Laura Erickson's For the Birds

Friday, June 2, 2017

Fun walk at the College of St. Scholastica

Blackburnian Warbler
Brad's Blackburnian Warbler


This morning I provided color commentary on a little walk around campus at Duluth's College of St. Scholastica. Migration must not be quite over—we didn't hear a single American Redstart!

We started with a cooperative little Chipping Sparrow before my brain was quite in gear, so no pictures of him. Perhaps the least cooperative birds were the Cedar Waxwings that only two or three of us saw or heard before they lit out for the territory.

But a nice little Red-eyed Vireo gave us a bit of a show. His eye didn't look quite so red through my binoculars as they did through the camera.

Red-eyed Vireo

Red-eyed Vireo

This adult female flicker flew past and stayed on this branch for a little while. We know she's an adult female because she doesn't have the "mustache" mark. 

Northern Flicker

A Black-throated Green Warbler sang and gave a few people (including me, but not my camera) nice but very brief looks. Same with one of the Ovenbirds that were singing—not a single photo op. 

A Red-breasted Nuthatch was calling quite a distance away so I played one recording and he flew in to inspect us all quite closely. 

Red-breasted Nuthatch

Then Brad brought us down a trail where he'd seen a Blackburnian Warbler yesterday. The little guy was singing up a storm, and let me take a few photos. This bird is officially Brad's Blackburnian Warbler.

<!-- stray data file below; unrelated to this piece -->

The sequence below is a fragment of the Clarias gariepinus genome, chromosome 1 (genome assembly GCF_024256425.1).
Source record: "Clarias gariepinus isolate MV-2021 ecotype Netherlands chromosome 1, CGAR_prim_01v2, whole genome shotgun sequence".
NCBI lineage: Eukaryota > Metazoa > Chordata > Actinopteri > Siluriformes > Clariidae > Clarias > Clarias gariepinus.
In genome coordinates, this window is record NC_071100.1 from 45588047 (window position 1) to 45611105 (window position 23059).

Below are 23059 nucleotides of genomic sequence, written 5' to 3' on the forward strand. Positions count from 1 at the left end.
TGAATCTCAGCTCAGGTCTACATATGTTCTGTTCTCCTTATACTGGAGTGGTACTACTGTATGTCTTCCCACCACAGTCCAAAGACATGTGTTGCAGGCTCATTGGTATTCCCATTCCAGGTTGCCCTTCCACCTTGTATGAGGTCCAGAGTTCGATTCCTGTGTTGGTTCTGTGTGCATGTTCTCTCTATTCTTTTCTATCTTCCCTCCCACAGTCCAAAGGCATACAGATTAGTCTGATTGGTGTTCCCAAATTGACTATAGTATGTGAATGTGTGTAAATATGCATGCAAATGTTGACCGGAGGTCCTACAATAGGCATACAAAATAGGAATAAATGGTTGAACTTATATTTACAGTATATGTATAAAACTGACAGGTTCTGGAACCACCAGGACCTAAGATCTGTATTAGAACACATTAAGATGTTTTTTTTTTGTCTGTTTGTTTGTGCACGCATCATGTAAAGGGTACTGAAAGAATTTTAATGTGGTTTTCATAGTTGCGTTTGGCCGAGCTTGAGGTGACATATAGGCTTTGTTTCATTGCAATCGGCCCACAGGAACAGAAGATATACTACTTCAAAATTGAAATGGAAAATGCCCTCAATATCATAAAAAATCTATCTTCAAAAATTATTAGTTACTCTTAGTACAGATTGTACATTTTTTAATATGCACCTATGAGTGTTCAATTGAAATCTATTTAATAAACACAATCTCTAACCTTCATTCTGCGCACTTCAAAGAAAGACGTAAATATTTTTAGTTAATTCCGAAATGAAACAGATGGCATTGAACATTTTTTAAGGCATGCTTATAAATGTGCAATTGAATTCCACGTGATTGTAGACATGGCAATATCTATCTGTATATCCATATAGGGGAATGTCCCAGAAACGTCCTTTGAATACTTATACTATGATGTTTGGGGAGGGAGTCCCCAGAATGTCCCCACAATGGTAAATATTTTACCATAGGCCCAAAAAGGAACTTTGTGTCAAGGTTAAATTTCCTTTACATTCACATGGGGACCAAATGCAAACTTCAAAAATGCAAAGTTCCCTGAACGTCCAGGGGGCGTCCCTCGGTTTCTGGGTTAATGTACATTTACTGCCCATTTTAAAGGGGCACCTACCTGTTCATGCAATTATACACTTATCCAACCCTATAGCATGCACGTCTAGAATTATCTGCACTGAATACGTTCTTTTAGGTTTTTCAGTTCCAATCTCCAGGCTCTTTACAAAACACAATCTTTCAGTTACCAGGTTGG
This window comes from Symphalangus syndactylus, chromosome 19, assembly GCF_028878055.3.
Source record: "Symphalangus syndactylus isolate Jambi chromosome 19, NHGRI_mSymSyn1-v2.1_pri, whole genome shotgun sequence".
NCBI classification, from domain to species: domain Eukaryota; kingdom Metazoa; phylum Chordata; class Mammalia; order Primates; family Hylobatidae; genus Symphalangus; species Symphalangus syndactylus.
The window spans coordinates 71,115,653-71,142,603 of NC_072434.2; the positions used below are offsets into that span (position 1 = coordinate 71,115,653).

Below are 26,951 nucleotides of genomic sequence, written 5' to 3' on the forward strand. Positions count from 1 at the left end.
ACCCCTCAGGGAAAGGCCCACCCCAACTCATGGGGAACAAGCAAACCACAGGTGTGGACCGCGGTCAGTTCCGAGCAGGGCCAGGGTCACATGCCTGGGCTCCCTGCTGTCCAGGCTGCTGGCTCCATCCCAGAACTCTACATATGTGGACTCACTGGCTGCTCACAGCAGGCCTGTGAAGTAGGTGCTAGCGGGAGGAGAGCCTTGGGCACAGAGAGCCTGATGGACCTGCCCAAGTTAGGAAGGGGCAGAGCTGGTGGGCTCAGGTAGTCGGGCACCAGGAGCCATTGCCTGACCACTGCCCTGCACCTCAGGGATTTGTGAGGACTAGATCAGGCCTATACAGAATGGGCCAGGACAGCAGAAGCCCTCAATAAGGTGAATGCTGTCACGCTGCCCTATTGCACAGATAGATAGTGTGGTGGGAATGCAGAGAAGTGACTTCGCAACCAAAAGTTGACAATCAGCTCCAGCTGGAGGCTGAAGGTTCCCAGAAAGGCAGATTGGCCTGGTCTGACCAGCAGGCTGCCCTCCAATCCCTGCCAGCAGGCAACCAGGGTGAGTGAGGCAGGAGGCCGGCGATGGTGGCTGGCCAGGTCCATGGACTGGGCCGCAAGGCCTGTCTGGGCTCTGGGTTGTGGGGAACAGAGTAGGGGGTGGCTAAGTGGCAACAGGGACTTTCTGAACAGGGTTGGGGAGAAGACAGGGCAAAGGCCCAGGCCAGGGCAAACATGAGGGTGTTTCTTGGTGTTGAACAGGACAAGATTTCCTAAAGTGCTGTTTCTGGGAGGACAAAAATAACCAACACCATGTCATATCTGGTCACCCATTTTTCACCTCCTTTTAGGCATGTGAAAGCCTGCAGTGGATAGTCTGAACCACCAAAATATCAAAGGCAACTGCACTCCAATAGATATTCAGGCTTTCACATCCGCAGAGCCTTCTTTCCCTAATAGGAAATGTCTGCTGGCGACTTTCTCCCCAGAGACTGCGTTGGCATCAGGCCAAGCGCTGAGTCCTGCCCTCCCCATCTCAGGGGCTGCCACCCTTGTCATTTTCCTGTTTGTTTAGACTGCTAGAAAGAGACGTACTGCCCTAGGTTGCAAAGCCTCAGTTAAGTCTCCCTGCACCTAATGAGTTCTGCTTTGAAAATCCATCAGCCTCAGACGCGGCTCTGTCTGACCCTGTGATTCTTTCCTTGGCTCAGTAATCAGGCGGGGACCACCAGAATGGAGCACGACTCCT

Blackburnian Warbler

Blackburnian Warbler

A little Common Yellowthroat sang away, but was singularly uncooperative for photos, so I barely got any.

Common Yellowthroat

But if the yellowthroat was uncooperative, I'm not sure what word would apply to the extreme uncooperativeness of this Wilson's Warbler.

Wilson's Warbler

We ended up as we began with a Song Sparrow singing away. We assume the bird feeding on the ground nearby was his mate.

Song Sparrow

Song Sparrow

Our species count was fairly low, but we had quality experiences with a few birds and in an hour and a half saw 26 altogether for a lovely walk with wonderful company.

Brad Snelling took this photo. Notice that I forgot to wear a Cubs shirt,
but fortunately someone else took up the slack. 


26 species

Canada Goose (Branta canadensis)  25
Ring-billed Gull (Larus delawarensis)  4
Rock Pigeon (Feral Pigeon) (Columba livia (Feral Pigeon))  15
Downy Woodpecker (Picoides pubescens)  1
Hairy Woodpecker (Picoides villosus)  2
Northern Flicker (Colaptes auratus)  1
Alder Flycatcher (Empidonax alnorum)  1
Red-eyed Vireo (Vireo olivaceus)  6
Blue Jay (Cyanocitta cristata)  1
American Crow (Corvus brachyrhynchos)  4
Black-capped Chickadee (Poecile atricapillus)  5
Red-breasted Nuthatch (Sitta canadensis)  1
American Robin (Turdus migratorius)  3
European Starling (Sturnus vulgaris)  6
Cedar Waxwing (Bombycilla cedrorum)  12
Ovenbird (Seiurus aurocapilla)  3
Common Yellowthroat (Geothlypis trichas)  2
Blackburnian Warbler (Setophaga fusca)  1
Black-throated Green Warbler (Setophaga virens)  1
Wilson's Warbler (Cardellina pusilla)  1
Chipping Sparrow (Spizella passerina)  5
Song Sparrow (Melospiza melodia)  6
Common Grackle (Quiscalus quiscula)  2
Brown-headed Cowbird (Molothrus ater)  1
Purple Finch (Haemorhous purpureus)  1
American Goldfinch (Spinus tristis)  2

1 comment :

  1. Thank You Laura for such a great morning. I loved every minute of it. Your wonderful commentary not only about the birds about history and the individuals for whom the birds are named. It was fun to be part of this group. Nancy

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